Ever Failed Big?

The design world right now is an exciting place for many reasons, but I think my favorite is the trend of embracing failure.

Keynote speakers are earnestly elaborating on the lessons they learned from failed projects, blog posts are encouraging new designers to keep with it and learn from their mistakes, and inspirational memes are reminding us that “failure is proof that you tried.”

But… it never feels that positive at the time, does it? When a potential client turns down your branding ideas or a campaign simply falls flat, your first thought probably isn’t “why, this will be a fantastic learning tool in the future!” In fact, you’d probably rather find a cave to hide in for a few weeks.

Eventually, sure, you’ll see the value of this despairing situation… but how do you deal with it when it’s the most painful?

Plan, Feel, and Record


There’s no dancing around it; this sucks. You’ve gone out on a creative limb, and your idea either got flat-out rejected or just didn’t work. An all-encompassing bummed-out feeling is normal and appropriate. This is a time to make sure you take stock of what you’re feeling and why.

Those details are painful and important. Write them down while you’re still reeling and save them for later… they’ll come in handy when you’re figuring out how to bounce back. Also, keep your portfolio in tip-top shape. Reminding yourself of past successes can be a great source of comfort after a distressing failure.

The most cringingly hard failure I can think of was the time I gave a terrible presentation at a local conference. I was just starting out in my career, and I was excited to join the entrepreneurship fray. Nobody said anything blatantly negative to me after I rambled aimlessly (and artlessly) for 30 minutes, but as soon as I sat down I knew I had blown it. I felt embarrassed, disappointed in myself, and my ego was excruciatingly bruised.

Those feelings were not pleasant, but when I finally got the courage to give another presentation a few years later, I was glad I hadn’t forgotten them.

Walk Away for a While, Then Come Back to Analyze


You’re a designer, and you’ve got to keep working… even when you’re questioning your abilities.

When it came time to think back on that botched presentation, I had to ask myself a few questions:

  • Why was I embarrassed? Along with plenty of others, a successful entrepreneur I had looked up to had stared at me like I had just murdered the past 30 minutes of her life.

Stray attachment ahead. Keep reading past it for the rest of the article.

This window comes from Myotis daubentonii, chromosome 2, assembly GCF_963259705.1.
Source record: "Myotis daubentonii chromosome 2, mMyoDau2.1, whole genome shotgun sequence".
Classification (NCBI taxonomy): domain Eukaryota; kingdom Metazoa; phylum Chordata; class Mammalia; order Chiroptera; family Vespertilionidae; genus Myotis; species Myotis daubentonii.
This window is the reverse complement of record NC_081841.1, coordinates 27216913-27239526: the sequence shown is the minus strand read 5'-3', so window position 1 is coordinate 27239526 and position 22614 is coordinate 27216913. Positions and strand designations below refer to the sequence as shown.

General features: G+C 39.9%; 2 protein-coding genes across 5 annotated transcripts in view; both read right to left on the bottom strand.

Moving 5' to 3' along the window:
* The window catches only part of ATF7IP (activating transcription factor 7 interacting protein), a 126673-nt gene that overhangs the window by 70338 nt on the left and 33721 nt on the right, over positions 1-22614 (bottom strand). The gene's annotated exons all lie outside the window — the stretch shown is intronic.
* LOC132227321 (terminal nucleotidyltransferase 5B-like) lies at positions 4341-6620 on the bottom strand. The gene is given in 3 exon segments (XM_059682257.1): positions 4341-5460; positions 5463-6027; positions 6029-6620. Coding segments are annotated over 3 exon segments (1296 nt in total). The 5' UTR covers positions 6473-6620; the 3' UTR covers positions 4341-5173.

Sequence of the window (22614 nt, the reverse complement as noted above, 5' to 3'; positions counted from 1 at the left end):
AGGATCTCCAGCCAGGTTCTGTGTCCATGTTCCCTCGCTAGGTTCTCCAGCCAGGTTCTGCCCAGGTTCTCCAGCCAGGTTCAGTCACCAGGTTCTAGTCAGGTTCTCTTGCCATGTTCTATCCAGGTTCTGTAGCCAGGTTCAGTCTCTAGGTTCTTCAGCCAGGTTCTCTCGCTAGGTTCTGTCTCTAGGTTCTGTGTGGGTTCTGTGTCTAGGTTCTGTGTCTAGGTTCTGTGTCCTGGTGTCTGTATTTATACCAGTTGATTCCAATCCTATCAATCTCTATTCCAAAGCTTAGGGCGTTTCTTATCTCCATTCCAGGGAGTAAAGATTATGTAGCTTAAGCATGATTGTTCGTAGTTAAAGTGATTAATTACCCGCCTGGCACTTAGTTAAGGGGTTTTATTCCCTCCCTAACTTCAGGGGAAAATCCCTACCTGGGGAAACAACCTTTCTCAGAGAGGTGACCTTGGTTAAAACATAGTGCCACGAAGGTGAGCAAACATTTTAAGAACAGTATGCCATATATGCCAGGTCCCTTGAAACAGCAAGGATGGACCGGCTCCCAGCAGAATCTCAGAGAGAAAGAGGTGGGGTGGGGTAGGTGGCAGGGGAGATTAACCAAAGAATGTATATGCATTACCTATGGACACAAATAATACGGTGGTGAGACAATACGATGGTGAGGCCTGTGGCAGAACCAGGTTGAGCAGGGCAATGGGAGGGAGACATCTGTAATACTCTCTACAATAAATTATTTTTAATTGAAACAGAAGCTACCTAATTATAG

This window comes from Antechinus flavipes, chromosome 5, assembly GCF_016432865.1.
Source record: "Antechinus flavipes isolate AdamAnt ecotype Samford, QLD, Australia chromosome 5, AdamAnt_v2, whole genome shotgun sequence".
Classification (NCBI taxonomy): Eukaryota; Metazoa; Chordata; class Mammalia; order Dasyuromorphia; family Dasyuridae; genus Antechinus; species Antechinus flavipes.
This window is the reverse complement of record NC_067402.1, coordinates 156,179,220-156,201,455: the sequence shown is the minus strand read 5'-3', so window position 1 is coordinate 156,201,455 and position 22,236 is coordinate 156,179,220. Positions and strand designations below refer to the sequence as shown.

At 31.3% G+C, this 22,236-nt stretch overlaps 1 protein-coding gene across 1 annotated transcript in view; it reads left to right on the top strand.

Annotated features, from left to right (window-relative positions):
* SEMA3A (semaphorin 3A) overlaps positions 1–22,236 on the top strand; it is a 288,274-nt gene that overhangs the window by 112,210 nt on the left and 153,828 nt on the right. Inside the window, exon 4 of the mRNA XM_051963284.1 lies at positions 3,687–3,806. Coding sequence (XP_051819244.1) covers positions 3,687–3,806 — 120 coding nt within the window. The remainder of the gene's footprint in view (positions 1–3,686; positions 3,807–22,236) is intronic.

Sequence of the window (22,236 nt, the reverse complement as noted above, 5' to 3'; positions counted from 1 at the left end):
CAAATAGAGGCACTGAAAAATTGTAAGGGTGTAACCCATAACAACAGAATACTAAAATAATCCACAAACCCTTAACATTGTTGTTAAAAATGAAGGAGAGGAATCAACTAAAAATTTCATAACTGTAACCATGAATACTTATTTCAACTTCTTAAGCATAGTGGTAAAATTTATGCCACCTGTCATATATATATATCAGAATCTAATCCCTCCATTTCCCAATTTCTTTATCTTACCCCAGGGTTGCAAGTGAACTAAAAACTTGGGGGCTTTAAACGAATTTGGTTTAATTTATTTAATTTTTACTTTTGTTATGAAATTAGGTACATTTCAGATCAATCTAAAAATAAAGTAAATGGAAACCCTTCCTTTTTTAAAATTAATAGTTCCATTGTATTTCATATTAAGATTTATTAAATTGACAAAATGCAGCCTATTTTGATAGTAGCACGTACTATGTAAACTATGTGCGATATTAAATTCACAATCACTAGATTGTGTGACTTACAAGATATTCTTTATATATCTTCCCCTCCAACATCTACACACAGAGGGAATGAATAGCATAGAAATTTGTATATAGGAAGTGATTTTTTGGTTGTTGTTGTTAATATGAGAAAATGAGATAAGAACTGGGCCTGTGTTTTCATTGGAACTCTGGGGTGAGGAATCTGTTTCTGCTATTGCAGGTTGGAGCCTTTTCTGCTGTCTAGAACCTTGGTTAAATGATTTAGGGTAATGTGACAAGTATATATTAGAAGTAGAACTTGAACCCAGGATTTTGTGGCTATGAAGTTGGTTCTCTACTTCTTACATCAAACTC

• Why was I disappointed? I had given a ho-hum presentation on a less-than-exciting topic, and I should have known better.
  • Why was my ego in so much pain? I’m used to being well-received in a performance setting, and this had backfired miserably.

Picking apart your mistakes hurts, but it’s necessary if you want to rally and turn this experience into a lesson instead of just that one time you watched three seasons of X-Files faster than you could finish a bag of chocolate chips.

Figure out Exactly What You’ll do Differently in the Future


So you felt like crap after your experience… so what? What does this mean, ultimately, for your design career? How can you turn these feelings into something you can use?

I like to present myself with a very blatant takeaway that I won’t forget. “In the future, I will do this.”

I was embarrassed after that presentation, ultimately because I hadn’t researched the conference or its attendees. That successful entrepreneur was bored out of her mind because she had just listened to me blather for 30 minutes about something she already knew, and I hadn’t presented a fresh perspective.

In the future, I will make sure to look up past attendees, and learn their professions or specialties before I stand before them as an authority.

I was disappointed in myself because I ignored my instincts. I knew I needed to prepare more, and I knew I needed to find a way to stand out.

In the future, I will set preparation deadlines for myself in order to avoid a forgettable and haphazard product.

I found myself nursing my ego because I had romanticized my past skills and had not worked on refining them in years.

In the future, I will rehearse my presentations at least once and seek out other opportunities to hone my abilities.

Knowing that your career as a designer will be shaped by the decisions you make — and the inevitable failures that accompany them — is intimidating. Having a plan in place, however, can lessen that fear and help you take the risks that will set you apart in your field.

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